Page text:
New Clues to Killer Heart Failure
Underlying health problems may be best treatment target, researchers say
WEDNESDAY, April 13, 2005 (HealthDay News) -- The most common cause of heart failure is often caused by health problems outside the heart, a new report suggests.
The findings, published in the April issue of the Journal of Cardiac Failure, challenge traditional explanations for diastolic heart failure, where the heart pumps normally but has trouble filling with blood.
The study also suggests the majority of patients with this kind of heart failure will receive more benefit from drugs that target the underlying health problems behind heart failure -- problems such as anemia, diabetes, hypertension and obesity -- rather than drugs that treat heart failure itself.
The study of 145 patients with diastolic heart failure used advanced 3-D imaging technology. It found that more than half the diastolic cases may be triggered by health problems outside of the heart.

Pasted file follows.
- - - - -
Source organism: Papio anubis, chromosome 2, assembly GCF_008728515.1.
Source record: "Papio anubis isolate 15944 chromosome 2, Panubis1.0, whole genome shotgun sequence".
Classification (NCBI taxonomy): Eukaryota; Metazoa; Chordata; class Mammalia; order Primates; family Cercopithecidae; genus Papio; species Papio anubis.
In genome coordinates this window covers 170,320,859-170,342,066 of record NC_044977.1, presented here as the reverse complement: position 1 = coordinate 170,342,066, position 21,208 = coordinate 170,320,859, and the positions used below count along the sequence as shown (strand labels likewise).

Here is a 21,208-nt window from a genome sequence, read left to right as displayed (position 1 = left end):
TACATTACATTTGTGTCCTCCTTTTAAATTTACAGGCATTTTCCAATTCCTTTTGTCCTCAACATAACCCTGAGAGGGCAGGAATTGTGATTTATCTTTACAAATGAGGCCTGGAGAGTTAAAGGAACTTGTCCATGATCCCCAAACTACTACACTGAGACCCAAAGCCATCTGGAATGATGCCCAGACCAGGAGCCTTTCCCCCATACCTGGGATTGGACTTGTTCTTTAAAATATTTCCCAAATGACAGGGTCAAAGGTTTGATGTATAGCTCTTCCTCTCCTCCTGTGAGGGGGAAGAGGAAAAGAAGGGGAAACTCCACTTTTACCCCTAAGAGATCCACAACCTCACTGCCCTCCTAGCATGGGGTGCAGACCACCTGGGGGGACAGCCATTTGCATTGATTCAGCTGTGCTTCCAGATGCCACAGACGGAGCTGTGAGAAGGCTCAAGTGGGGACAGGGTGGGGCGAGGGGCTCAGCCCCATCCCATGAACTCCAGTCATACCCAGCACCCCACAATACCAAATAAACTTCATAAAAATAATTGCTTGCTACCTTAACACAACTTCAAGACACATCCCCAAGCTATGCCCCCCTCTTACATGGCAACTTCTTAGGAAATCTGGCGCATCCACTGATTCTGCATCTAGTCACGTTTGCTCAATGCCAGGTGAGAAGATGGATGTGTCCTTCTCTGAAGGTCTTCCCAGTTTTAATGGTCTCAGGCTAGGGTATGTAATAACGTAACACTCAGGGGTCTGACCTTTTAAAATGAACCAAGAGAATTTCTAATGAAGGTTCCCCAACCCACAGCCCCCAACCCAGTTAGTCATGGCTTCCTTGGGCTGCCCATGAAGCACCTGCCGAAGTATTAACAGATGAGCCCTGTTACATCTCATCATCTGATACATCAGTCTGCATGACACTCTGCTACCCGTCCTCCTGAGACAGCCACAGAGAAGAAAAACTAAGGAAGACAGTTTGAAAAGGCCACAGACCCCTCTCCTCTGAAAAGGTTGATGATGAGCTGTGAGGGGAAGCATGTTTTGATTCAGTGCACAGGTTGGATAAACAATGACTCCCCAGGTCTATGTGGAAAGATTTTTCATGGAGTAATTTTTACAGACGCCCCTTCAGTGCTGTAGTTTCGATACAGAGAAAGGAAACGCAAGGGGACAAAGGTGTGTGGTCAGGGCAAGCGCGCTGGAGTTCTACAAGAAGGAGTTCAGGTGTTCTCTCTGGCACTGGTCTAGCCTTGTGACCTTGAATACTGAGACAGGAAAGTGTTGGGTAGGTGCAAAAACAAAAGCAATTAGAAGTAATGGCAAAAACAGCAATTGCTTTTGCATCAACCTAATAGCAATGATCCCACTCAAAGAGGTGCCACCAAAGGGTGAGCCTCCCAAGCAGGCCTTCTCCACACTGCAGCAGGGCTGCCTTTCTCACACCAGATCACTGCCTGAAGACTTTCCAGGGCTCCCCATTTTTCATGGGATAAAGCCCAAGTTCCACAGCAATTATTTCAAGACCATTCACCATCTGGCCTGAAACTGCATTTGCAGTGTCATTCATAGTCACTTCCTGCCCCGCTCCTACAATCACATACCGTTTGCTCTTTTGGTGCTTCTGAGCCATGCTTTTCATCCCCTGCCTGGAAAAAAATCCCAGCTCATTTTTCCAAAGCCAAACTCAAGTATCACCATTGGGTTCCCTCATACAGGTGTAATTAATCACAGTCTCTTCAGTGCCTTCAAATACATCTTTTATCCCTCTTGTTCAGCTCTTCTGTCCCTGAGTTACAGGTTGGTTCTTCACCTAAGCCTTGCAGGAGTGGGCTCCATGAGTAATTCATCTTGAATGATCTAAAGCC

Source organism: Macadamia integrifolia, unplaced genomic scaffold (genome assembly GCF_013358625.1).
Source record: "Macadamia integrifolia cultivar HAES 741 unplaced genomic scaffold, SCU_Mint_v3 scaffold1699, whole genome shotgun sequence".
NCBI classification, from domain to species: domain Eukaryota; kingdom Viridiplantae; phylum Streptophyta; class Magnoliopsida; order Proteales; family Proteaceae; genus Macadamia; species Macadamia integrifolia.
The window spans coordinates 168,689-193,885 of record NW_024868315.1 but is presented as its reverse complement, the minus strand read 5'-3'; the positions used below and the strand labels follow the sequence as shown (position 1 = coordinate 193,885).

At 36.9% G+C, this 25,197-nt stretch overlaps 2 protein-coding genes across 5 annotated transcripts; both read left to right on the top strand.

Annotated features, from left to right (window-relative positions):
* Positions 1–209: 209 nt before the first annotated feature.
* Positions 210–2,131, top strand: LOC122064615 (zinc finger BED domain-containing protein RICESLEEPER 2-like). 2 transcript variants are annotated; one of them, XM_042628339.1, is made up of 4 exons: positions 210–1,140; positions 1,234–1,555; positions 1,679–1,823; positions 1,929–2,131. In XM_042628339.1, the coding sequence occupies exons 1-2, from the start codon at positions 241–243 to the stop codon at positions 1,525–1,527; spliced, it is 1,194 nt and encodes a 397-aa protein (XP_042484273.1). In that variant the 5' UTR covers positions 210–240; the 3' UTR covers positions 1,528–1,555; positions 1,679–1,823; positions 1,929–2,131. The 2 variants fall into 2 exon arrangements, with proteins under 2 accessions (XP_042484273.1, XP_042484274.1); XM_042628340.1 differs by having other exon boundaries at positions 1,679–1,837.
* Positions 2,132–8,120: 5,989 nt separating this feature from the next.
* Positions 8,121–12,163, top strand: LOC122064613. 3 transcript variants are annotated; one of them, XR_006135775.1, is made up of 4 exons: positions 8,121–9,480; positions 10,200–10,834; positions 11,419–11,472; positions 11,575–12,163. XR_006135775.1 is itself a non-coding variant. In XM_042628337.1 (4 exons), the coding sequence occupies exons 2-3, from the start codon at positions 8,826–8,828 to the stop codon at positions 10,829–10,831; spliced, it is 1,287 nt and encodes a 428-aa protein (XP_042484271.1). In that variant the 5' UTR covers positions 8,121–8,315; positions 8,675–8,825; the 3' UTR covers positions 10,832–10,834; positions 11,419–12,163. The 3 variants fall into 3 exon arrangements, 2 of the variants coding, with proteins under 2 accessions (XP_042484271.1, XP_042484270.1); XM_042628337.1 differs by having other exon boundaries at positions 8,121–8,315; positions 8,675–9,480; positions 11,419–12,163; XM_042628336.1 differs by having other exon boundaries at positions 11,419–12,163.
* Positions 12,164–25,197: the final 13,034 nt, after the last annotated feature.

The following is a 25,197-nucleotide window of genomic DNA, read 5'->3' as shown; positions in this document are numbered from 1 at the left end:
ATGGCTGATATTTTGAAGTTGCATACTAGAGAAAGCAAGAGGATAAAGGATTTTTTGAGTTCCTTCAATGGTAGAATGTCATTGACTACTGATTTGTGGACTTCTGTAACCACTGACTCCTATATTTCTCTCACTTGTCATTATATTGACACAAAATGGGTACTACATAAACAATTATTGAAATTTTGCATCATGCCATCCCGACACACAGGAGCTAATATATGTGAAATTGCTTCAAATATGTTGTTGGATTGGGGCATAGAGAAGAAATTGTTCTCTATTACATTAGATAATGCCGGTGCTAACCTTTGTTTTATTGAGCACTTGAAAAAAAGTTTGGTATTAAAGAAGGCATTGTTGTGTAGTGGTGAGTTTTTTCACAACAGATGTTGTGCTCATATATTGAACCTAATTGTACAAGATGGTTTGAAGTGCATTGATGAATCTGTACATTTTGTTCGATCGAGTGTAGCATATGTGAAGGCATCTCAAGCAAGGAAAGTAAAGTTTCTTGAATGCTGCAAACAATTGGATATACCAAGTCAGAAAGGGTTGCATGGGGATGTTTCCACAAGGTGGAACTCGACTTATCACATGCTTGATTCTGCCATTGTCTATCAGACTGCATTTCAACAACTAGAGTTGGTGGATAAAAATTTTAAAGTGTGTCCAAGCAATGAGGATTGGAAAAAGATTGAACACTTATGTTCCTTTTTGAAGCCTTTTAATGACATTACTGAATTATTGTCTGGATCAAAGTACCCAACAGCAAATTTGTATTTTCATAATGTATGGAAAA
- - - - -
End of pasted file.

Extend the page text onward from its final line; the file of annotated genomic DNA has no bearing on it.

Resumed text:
"Our data suggests that the classic definition of heart failure fails to take into account the wide range of health problems that can be associated with the disease. A broader view of heart failure is necessary to understand its causes and treat these patients," principal investigator Dr. Mathew S. Maurer, a professor of medicine at Columbia University College of Physicians and Surgeons in New York City, said in a prepared statement.
Heart failure is the leading cause of hospital admission in the United States for people age 65 and older. It's estimated that more than 5 million people in the United States have heart failure, and more than half have heart failure despite having normal heart pumping function.
The American Heart Association has more about heart failure.